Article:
Why the Seoul-Tokyo Détente Is Crucial to U.S. Strategy

South Korea and Japan have been the two most important allies of the United States in East Asia for decades, and it has long troubled Washington that the pair could not get along.

South Koreans say Japan never properly apologized or atoned for its brutal colonial rule of the Korean Peninsula from 1910 to 1945. To the Japanese, South Korea has often been an untrustworthy neighbor who has broken several promises, including treaty agreements that were designed to salve historical wounds.

In recent years, the United States has found the need for a diplomatic rapprochement between its East Asian allies more pressing than ever as it tries to mobilize like-minded partners to deal with common threats, such as the Russian invasion of Ukraine, China’s economic and military ambitions and North Korea’s growing nuclear weapons program.

Against this backdrop, ties between Seoul and Tokyo have started to thaw. In March, the two countries began taking steps to address a long-festering dispute over wartime forced labor. This week, South Korea restored Japan’s status as a preferred trading partner, and the South Korean president, Yoon Suk Yeol, drew notice in his home country after declaring that Japan must no longer be expected to “kneel because of our history 100 years ago.”

As Mr. Yoon visits Washington this week for a state dinner on Wednesday and an address to Congress the following day, President Biden and other American officials will discuss ways to continue the momentum toward détente. Here is why it is crucial to Washington’s strategy in Asia and beyond.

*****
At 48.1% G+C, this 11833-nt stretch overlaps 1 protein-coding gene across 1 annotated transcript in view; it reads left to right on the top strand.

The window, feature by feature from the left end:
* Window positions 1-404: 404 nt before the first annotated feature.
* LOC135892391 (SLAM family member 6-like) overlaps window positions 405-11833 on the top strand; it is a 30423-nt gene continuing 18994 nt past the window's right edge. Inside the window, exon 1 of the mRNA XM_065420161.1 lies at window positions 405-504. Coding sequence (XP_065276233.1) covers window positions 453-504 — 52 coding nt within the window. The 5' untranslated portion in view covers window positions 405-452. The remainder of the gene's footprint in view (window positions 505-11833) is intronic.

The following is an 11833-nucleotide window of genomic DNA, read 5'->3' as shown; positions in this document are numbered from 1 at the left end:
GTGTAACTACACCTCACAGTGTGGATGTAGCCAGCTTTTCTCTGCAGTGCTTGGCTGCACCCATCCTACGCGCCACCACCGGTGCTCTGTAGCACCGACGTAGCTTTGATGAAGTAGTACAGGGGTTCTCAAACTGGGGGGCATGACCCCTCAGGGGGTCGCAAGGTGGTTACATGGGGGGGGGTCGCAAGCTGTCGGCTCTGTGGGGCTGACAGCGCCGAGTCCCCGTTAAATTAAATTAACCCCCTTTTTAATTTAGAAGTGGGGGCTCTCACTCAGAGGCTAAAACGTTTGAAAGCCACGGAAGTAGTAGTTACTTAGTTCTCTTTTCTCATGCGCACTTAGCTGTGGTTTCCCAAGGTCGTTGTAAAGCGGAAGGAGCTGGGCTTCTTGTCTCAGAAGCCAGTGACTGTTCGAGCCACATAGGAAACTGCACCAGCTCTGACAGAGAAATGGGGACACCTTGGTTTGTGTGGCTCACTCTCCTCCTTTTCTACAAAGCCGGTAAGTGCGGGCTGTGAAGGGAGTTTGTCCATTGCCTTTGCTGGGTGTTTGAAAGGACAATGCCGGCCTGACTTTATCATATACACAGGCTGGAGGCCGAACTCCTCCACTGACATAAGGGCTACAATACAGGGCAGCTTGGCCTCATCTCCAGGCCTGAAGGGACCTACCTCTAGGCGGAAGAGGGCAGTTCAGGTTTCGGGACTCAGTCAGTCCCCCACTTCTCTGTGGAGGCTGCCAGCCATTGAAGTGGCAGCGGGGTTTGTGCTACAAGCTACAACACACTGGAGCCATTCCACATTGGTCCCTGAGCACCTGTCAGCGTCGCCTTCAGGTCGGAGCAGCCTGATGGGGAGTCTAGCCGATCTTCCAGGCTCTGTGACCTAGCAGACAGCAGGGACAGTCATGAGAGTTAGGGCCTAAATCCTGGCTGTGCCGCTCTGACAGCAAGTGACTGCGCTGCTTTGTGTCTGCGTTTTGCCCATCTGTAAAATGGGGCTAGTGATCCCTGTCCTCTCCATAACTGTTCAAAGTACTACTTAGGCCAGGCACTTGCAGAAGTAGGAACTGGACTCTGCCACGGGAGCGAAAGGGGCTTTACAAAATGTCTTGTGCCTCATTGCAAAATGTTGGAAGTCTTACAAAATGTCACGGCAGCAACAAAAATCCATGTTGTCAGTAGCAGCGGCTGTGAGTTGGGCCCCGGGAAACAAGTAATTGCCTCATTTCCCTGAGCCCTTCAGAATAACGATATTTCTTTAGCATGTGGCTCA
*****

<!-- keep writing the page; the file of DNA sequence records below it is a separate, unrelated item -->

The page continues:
The United States has tried to persuade its allies in the Indo-Pacific to cooperate more closely by introducing a bevy of partnerships, such as the Indo-Pacific Economic Framework for Prosperity, the four-nation “Quad” consultative body, the AUKUS security pact, the Chip 4 alliance and the Partners in the Blue Pacific initiative.

A strong bilateral partnership between Japan and South Korea has long been on Washington’s wish list, but the troubled relationship has kept it from happening.

Now, both Tokyo and Seoul are moving to align themselves more closely with Washington as China promotes an alternate vision of the world in which the United States has less power.

Both countries supported Washington’s “free and open” Indo-Pacific vision, attending a NATO summit meeting last summer where leaders condemned Russia’s invasion of Ukraine and expressed concern about China’s threat to undermine the international rule-based order.

Both countries have realized that the fast-changing, geopolitical environment has created challenges they cannot deal with alone. The joint maneuverings by Chinese and Russian military aircraft near South Korean and Japanese airspace in recent years helped drive that message home.

Prime Minister Fumio Kishida of Japan now calls South Korea “an important neighboring country that we should work with.” President Yoon Suk Yeol of South Korea has urged his country to no longer regard Japan as “a militaristic aggressor of the past” but as “a partner that shares the same universal values.”

The trilateral relationship with South Korea and Japan “is central to our shared vision of a free and open Indo-Pacific region, which is why I, along with other senior Department colleagues, have invested so much time and focus on this critical partnership,” Secretary of State Antony J. Blinken said in March.

North Korea’s growing nuclear and missile threat was an incentive for Seoul and Tokyo to recognize the strategic value of building up trilateral cooperation with the United States. In recent months, North Korea has not only fired missiles over Japan, but also threatened a nuclear attack on South Korea.